Happy New Year to anyone who happens to read this.
I’ve been flatlining on readers by the looks of things, probably because my last blog was in October and even the most persistent of readers will probably not keep popping in to a moribund blog, although, I should mention that anyone’s welcome to plunder the archives mercilessly.
2016 is going to be the Year of Writing.
New Year’s Eve was all fine champagne and fireworks and I started 2016 as I love to do, by togging up and walking on a Welsh beach in the kind of weather that only the stupid endure.
There were high winds gusting to 35mph and rain and about 25 people on the beach at Rhossili.
As we went down the steps to the beach, a couple of wet-suited surfers were ascending with surfboards, their oval faces in the neoprene helmets cheerless and blue with cold. It must be a rite that they perform, not for fun but out of a duty, this meeting the sea head-on again to welcome another year.
The sea was magnificently turbulent, with waves smashing against rock at the head of the Worm and white surf exploding upwards 40 or 50 feet. As the surf of the rollers broke, the offshore wind caught the tops and blew fine quiffs of brine back towards the horizon. Optimistic surfers bobbed black in the water beyond the waves waiting for the good one.
Walking towards Llangennith was one thing but turning and walking back towards Rhossili was a battle against a sandstorm. I could understand why the guy ahead of us in the blue anorak was walking backwards.
I pulled my furry hat down as low as I could. Forget the view. The weather had come in and there wasn’t one. Worm’s Head had disappeared and my face was being sandblasted constantly. We trudged on until we reached the lee of the headland where there was some shelter. You could see the gusts of wind approaching by the way they racing down the beach ruffling the the pools of wet sand.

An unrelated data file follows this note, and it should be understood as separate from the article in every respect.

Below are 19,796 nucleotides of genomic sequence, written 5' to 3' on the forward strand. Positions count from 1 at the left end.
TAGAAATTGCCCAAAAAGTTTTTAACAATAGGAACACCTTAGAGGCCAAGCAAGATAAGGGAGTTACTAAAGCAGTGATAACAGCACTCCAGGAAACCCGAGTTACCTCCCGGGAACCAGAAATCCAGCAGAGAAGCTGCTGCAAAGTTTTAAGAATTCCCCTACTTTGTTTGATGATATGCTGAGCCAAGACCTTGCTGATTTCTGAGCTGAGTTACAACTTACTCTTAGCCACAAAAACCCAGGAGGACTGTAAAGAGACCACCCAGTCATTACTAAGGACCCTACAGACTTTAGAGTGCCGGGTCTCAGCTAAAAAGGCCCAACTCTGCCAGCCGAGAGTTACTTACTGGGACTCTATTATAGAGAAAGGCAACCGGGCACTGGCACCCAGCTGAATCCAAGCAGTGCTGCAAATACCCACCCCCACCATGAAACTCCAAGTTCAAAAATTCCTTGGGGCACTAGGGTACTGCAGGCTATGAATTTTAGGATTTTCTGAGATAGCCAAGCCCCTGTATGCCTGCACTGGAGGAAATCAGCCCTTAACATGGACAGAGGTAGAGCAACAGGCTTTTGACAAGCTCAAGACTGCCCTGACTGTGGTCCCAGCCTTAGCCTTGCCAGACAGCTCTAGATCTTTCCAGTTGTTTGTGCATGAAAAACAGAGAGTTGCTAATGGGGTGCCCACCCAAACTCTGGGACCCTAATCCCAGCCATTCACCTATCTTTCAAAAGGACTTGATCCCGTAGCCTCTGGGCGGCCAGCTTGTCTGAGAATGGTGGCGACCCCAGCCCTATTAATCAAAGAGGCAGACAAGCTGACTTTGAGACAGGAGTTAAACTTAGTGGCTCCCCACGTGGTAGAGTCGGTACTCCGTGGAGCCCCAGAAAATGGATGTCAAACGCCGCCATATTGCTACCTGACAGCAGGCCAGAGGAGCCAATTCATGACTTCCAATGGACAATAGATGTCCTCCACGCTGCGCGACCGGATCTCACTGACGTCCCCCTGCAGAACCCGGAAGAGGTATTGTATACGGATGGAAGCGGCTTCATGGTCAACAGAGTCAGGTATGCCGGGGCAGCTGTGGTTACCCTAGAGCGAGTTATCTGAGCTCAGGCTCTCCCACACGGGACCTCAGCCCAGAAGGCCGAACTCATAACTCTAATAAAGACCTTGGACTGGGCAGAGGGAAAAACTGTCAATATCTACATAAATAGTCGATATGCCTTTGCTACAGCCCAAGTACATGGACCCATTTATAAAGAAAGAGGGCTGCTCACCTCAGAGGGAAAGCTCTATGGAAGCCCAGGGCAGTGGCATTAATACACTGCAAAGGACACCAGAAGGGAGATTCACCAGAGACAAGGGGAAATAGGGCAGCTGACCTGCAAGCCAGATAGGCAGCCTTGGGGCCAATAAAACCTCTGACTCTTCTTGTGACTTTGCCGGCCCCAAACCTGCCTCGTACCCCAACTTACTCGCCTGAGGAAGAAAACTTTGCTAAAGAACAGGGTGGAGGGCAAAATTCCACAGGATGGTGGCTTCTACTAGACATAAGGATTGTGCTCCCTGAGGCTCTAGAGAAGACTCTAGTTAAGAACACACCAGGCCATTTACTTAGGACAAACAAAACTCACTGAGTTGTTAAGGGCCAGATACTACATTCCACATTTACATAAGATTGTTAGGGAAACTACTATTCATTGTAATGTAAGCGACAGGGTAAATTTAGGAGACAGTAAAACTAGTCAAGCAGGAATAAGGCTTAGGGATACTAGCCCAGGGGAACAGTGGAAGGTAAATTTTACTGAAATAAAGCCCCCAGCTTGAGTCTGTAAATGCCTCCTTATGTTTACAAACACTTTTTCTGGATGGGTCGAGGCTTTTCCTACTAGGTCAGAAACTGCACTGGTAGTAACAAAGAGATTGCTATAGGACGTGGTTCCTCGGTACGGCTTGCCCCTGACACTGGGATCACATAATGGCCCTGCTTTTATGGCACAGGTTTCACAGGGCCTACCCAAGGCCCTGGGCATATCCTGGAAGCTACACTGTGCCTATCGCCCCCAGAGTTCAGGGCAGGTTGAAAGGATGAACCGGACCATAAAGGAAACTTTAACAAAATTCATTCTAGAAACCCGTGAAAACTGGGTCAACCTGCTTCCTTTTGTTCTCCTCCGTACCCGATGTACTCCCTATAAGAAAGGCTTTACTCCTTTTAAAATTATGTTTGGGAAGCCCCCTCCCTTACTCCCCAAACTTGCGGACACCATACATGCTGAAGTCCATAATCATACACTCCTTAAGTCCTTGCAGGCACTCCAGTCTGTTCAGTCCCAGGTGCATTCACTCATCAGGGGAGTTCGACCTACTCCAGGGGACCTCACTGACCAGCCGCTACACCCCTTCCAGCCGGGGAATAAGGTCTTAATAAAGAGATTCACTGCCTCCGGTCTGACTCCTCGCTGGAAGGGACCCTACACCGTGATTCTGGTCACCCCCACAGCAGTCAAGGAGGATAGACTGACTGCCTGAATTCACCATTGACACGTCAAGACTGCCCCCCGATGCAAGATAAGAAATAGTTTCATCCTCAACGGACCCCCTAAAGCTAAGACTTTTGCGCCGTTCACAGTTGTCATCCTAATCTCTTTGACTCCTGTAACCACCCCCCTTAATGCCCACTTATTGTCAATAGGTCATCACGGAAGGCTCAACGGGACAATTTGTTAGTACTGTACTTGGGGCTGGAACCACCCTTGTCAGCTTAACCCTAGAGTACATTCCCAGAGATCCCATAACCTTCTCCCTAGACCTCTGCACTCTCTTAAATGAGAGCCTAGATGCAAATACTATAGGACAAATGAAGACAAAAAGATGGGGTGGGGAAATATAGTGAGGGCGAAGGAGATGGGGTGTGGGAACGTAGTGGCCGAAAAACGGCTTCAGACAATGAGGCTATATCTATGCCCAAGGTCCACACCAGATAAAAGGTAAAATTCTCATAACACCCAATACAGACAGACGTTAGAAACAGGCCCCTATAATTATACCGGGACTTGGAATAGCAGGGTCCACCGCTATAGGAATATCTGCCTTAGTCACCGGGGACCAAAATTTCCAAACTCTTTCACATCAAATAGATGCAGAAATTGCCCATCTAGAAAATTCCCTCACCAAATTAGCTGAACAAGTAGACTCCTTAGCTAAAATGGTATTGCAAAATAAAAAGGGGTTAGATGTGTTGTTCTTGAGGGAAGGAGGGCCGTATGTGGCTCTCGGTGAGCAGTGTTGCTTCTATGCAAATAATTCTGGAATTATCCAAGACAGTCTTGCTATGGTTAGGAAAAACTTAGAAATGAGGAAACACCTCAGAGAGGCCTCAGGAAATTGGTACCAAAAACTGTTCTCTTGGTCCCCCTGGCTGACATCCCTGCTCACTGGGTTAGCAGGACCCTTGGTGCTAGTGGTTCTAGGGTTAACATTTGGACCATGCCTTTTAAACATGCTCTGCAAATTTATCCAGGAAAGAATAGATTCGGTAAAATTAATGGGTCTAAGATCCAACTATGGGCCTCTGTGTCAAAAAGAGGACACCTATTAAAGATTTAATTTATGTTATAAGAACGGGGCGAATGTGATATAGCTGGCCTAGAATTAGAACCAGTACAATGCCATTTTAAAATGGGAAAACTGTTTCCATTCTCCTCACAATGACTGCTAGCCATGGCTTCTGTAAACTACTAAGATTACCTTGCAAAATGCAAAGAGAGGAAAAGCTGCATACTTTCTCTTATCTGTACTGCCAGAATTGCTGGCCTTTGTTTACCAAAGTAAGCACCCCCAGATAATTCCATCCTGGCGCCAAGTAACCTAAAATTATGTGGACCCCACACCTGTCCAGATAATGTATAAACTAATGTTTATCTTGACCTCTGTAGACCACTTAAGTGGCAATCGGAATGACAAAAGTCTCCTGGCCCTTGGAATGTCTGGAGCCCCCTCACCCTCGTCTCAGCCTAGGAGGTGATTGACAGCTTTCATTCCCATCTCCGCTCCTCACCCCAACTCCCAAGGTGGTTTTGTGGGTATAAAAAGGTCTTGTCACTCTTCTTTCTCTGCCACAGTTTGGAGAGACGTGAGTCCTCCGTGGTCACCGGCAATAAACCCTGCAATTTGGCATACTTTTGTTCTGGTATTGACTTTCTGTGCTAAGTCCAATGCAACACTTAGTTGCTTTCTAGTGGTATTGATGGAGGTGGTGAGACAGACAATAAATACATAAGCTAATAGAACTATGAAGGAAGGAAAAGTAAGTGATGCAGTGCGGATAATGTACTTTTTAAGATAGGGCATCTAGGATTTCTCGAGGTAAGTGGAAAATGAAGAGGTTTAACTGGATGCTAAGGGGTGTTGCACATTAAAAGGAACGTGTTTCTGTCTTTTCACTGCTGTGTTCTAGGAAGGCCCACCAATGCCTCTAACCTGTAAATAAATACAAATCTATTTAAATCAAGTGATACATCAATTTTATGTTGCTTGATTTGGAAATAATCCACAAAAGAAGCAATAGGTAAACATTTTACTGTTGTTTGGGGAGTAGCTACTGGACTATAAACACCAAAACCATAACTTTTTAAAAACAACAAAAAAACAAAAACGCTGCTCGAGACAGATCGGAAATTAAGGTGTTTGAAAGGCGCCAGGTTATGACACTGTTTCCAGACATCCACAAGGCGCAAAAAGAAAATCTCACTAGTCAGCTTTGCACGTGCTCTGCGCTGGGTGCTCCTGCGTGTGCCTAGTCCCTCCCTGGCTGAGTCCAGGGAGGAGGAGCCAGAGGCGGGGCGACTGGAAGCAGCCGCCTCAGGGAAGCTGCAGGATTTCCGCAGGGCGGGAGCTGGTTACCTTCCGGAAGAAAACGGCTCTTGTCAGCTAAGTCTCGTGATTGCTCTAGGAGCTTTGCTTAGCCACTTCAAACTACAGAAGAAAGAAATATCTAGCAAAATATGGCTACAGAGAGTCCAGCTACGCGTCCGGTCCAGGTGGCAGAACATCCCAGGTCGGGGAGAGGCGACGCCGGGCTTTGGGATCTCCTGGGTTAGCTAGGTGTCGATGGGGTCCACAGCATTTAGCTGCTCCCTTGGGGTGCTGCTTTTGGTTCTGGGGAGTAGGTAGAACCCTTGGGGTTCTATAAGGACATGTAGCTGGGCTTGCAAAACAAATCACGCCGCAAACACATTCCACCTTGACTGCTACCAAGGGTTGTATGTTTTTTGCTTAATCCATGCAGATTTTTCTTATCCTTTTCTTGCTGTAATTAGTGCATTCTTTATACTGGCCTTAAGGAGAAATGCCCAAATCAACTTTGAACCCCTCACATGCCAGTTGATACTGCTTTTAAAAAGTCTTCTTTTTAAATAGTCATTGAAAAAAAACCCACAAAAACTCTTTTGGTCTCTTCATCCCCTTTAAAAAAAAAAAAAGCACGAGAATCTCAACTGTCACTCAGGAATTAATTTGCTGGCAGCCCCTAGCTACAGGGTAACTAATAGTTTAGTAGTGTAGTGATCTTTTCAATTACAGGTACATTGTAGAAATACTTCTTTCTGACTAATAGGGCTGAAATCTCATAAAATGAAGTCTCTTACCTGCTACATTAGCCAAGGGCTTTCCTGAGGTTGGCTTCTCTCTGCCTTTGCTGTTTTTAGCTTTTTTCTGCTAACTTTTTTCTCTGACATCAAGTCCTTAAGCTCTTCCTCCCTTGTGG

I remembered the New Year’s Day 8 years ago when my dog Roly had just died, the day before and we were dogless on the beach for the first time. Tears caught by the wind. Doglessness still has a terrible poignancy for me on that beach but I live in hope that one day, I won’t work full time and one New Year, I’ll be there with a dog tearing around joyfully, snatching bits of seaweed and shaking them, rushing at seagulls and chasing bits of flotsam thrown for him.
Other people’s dogs are always fun to watch and the beach is so big that some dogs get completely over-excited, run half a mile away from their owners and then rush around, wild-eyed and worried, looking for them.
Other dogs, failing to find their owners, who are four black blobs a mile away on the flat, sand-blown expanse of grey, yelling noiselessly into the wind, attach to whoever is convenient and trot along companiably with perfect strangers.
My second springer spaniel Gemma got deaf in her older age – I blame my whistling kettle – and obeyed hand signals if you were lucky enough to be in sight.
One time at Rhossili, she attached herself to a group of about eight adults and children at least half a mile away from us. We could see her and we could see them stopping and looking back, catching sight of me breaking into a trot to go and get her.
They encouraged her, probably saying things like “Look. You know her. She’s calling you.”
She looked in my direction, ran about thirty yards towards me, stopped and had a really good look.
“Gemma! Come here! It’s me.” I said, waggling the lead
She had another look, decided I was plainly a total stranger, and rejoined her happy little group.
Deaf *and* poor eyesight? A difficult combination. How we laughed as i got her on the lead and walked half a mile back.
and then it cleared a bit….